So —

  • No money for Democrats. I’m talking to you straight allies. No money. And say why. I mean it. This is the time in the process that straight liberals tend to get weak knees. Don’t cave.
  • Give money instead to LGBT 501(c)(4) organizations. They’re the ones who can engage in grassroots activism more effectively. Lobbying rules inhibit 501(c)(3) charities, and the (c)(4)s — because donations to them are not tax-deductible — have a harder time raising funds.
  • Let’s not expend (too much) political capital on DADT. An unpopular though, perhaps, but that’s something the Administration should be able to do on its own because it has broad popular and increasing military support. Repealing DOMA and LGBT immigration reform is a harder sell.

I made a small donation to the National Gay and Lesbian Task Force Action Fund, the (c)(4) twin to the (c)(3) National Gay and Lesbian Task Force, and would like you to give money, too.

And then be prepared to call, email and fax your members of Congress and the White House.

Good news: no marriage recognition referendum

Whew! The District of Columbia Board of Election and Ethics (DC BOEE), citing a 2002 amendment to the D.C. Human Rights Act, ruled that there can be no referendum which could repeal D.C. Council-passed legislation recognizing same-sex marriages from other jurisdictions. Imagine that! there can’t be ballot action to remove human rights!

Coverage at DCist and the Washington Blade, which has details on a possible legal challenge.

Oh, happy day. Now, an equal marriage bill is almost certain. I’m very happy. Should I mention I’m credentialed to preform marriages in the District of Columbia?

Rally tonight for equal marriage

Just got back home from an hour-long rally at Dupont Circle, organized under the banner of Join the Impact — I wondered, why not outside the White House — in opposition to the Proposition 8 decision in the California Supreme Court. But the strong subtext was preparing the assembly — I’m guessing there were about a thousand people — for the fight that will surely come to D.C. when a marriage quality bill passes the D.C. Council this year, as it most surely will.

Despite one speaker’s promotion of the Dallas  — which I dislike for its secularism — there were two clergy members who spoke. (Links following.) They were well cheered, in part I don’t doubt because they were each clear and charming speakers. A gift worth recalling in this everything-by-social media age.

Maine and D.C.: more good news

So Maine’s lower legislative chamber has joined the upper chamber to pass an equal marriage law. I hope the governor does the right thing and signs it. It would bode badly for Democrats if he vetoes it.

But really, I’m happier that the D.C. Council has passed a bill to recognize the legal marriages between couples of the same sex from other jurisdictions. I’m guessing that the Congress won’t overturn the act, and I rather think silence is more likely than reassuring voices.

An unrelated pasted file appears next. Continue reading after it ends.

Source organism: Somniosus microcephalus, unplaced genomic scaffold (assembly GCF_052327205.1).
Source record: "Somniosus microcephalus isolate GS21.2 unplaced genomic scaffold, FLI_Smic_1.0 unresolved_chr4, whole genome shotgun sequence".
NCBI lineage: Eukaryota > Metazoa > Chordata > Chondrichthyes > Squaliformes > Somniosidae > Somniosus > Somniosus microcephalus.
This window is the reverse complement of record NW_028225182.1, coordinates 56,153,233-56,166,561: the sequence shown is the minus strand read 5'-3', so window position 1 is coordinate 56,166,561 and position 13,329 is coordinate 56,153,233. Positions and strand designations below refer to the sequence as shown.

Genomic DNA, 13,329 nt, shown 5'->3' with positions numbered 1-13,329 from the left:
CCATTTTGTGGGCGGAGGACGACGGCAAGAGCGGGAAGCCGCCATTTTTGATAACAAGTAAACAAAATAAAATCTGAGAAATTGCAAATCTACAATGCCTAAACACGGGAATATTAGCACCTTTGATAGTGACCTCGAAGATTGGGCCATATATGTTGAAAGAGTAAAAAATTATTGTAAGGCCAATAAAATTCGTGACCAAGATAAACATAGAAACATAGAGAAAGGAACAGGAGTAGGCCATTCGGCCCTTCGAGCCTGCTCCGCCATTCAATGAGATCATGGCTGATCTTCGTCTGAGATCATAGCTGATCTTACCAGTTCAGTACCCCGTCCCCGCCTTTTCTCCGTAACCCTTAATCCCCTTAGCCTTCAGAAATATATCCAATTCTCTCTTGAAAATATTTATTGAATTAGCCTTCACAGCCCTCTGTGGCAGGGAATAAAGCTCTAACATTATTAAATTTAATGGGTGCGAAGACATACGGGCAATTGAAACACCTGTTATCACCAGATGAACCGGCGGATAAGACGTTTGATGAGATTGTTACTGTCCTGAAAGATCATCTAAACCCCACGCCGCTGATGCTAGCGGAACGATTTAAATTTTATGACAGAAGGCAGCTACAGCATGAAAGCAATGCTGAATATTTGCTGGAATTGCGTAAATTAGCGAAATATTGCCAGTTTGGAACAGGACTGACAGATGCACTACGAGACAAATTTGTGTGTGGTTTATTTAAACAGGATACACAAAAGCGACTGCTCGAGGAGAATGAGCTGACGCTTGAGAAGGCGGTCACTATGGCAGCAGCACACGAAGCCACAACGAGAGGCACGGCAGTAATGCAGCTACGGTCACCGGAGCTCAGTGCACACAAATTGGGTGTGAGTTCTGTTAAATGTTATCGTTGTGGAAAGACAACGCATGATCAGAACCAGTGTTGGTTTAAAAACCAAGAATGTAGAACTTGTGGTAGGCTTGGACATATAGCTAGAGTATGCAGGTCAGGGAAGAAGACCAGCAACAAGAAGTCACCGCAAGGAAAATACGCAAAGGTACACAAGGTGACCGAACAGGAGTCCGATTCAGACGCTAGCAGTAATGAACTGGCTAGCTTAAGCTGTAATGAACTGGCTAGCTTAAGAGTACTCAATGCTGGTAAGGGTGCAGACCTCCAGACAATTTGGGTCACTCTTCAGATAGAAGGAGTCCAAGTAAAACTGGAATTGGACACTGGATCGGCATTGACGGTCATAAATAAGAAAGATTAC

The next step? Full marriage rights in D.C. But that’ll surely stir up a storm — and outsider’s money besides to antagonize the situation. Funny, for instance, how the minister former mayor, turncoat-Council-member and laughing-stock Marion Barry got was from the suburbs. Makes you wonder about his commitments.

But enough of him and that for now — a good day for D.C. and Maine.

Hurrah for Vermont; also D.C.

First, let me thank my office mates to visited me or contacted me about the veto overturn in Vermont. It is good news that not only has a state legislature voted for same sex marriage — California did that — but was able to overcome a veto.

So with Iowa, that makes four states where Hubby and I could get married.

And should we choose to do so, we would likely have our marriage recognized at home. A bill to recognize same-sex marriages from other jurisdictions passed the District of Columbia Council unanimously. Unless the Congress steps in and overturns the vote of our democratically-elected representatives, it should become law in about a month.

(D.C. domestic partnership law puts domestic partnership on par with marriage; this is widely seen as an entre to our own marriage law.)

D.C. Council Votes to Recognize Other States’ Gay Marriages” (Washington Post, 2009 April 7)

I wanted to celebrate that, for fear it would get drowned out in the news from the little-larger Green Mountain State.

Good, good news.

Vermont and Iowa and churches

If you missed it, please review Massmarrier’s latest take on the prospect of a Vermont governor’s veto of the marriage bill state lawmakers passed. In sum? Review the Iowa decision and drop the faith-n-feelings argument.

And a note to the Christian opponents of same-sex marriage: the under-30s are judging you and the faith based on your reckless holy war. You’re rather late to the “defend traditional marriage at any cost” game, and civil marriage is hardly an element of apostolic faith.

In your wake, you’ll see generation of people indifferent to marriage — which has far more to do with the culture than courts or legislatures — who then will be hostile to the Christian church. Ugh, thanks for that.